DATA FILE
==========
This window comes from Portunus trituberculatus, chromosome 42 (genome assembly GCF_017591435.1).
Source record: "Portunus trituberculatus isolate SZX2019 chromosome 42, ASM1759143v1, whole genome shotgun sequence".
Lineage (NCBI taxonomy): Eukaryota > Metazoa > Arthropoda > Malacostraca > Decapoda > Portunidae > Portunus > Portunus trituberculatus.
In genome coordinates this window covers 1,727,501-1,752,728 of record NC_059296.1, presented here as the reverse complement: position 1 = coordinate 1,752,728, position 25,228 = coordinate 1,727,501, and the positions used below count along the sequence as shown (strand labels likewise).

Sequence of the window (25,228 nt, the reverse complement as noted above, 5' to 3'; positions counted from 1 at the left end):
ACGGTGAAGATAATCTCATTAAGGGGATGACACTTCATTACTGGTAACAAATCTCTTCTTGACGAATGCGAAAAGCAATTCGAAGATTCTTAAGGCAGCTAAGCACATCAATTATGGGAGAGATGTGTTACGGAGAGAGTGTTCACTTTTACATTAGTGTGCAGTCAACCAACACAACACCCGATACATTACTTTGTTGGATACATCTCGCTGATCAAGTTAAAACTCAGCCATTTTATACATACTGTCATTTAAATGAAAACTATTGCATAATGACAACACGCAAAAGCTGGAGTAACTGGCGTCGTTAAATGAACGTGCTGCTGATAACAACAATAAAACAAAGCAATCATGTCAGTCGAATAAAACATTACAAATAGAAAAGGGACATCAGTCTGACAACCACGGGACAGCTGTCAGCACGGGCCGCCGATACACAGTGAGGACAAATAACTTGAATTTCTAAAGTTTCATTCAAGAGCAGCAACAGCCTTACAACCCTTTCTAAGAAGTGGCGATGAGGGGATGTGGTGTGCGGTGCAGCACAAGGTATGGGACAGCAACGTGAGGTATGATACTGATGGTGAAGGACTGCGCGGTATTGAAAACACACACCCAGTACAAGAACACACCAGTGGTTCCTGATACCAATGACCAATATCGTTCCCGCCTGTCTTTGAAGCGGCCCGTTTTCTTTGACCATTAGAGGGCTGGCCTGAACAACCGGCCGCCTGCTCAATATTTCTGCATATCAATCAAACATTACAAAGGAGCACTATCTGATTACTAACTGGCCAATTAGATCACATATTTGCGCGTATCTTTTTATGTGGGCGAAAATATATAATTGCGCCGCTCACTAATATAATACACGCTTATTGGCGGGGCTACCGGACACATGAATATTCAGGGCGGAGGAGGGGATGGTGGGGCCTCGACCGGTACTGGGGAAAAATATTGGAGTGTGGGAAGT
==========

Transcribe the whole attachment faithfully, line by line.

This window comes from Portunus trituberculatus, chromosome 42 (genome assembly GCF_017591435.1).
Source record: "Portunus trituberculatus isolate SZX2019 chromosome 42, ASM1759143v1, whole genome shotgun sequence".
Lineage (NCBI taxonomy): Eukaryota > Metazoa > Arthropoda > Malacostraca > Decapoda > Portunidae > Portunus > Portunus trituberculatus.
In genome coordinates this window covers 1,727,501-1,752,728 of record NC_059296.1, presented here as the reverse complement: position 1 = coordinate 1,752,728, position 25,228 = coordinate 1,727,501, and the positions used below count along the sequence as shown (strand labels likewise).

Sequence of the window (25,228 nt, the reverse complement as noted above, 5' to 3'; positions counted from 1 at the left end):
ACGGTGAAGATAATCTCATTAAGGGGATGACACTTCATTACTGGTAACAAATCTCTTCTTGACGAATGCGAAAAGCAATTCGAAGATTCTTAAGGCAGCTAAGCACATCAATTATGGGAGAGATGTGTTACGGAGAGAGTGTTCACTTTTACATTAGTGTGCAGTCAACCAACACAACACCCGATACATTACTTTGTTGGATACATCTCGCTGATCAAGTTAAAACTCAGCCATTTTATACATACTGTCATTTAAATGAAAACTATTGCATAATGACAACACGCAAAAGCTGGAGTAACTGGCGTCGTTAAATGAACGTGCTGCTGATAACAACAATAAAACAAAGCAATCATGTCAGTCGAATAAAACATTACAAATAGAAAAGGGACATCAGTCTGACAACCACGGGACAGCTGTCAGCACGGGCCGCCGATACACAGTGAGGACAAATAACTTGAATTTCTAAAGTTTCATTCAAGAGCAGCAACAGCCTTACAACCCTTTCTAAGAAGTGGCGATGAGGGGATGTGGTGTGCGGTGCAGCACAAGGTATGGGACAGCAACGTGAGGTATGATACTGATGGTGAAGGACTGCGCGGTATTGAAAACACACACCCAGTACAAGAACACACCAGTGGTTCCTGATACCAATGACCAATATCGTTCCCGCCTGTCTTTGAAGCGGCCCGTTTTCTTTGACCATTAGAGGGCTGGCCTGAACAACCGGCCGCCTGCTCAATATTTCTGCATATCAATCAAACATTACAAAGGAGCACTATCTGATTACTAACTGGCCAATTAGATCACATATTTGCGCGTATCTTTTTATGTGGGCGAAAATATATAATTGCGCCGCTCACTAATATAATACACGCTTATTGGCGGGGCTACCGGACACATGAATATTCAGGGCGGAGGAGGGGATGGTGGGGCCTCGACCGGTACTGGGGAAAAATATTGGAGTGTGGGAAGT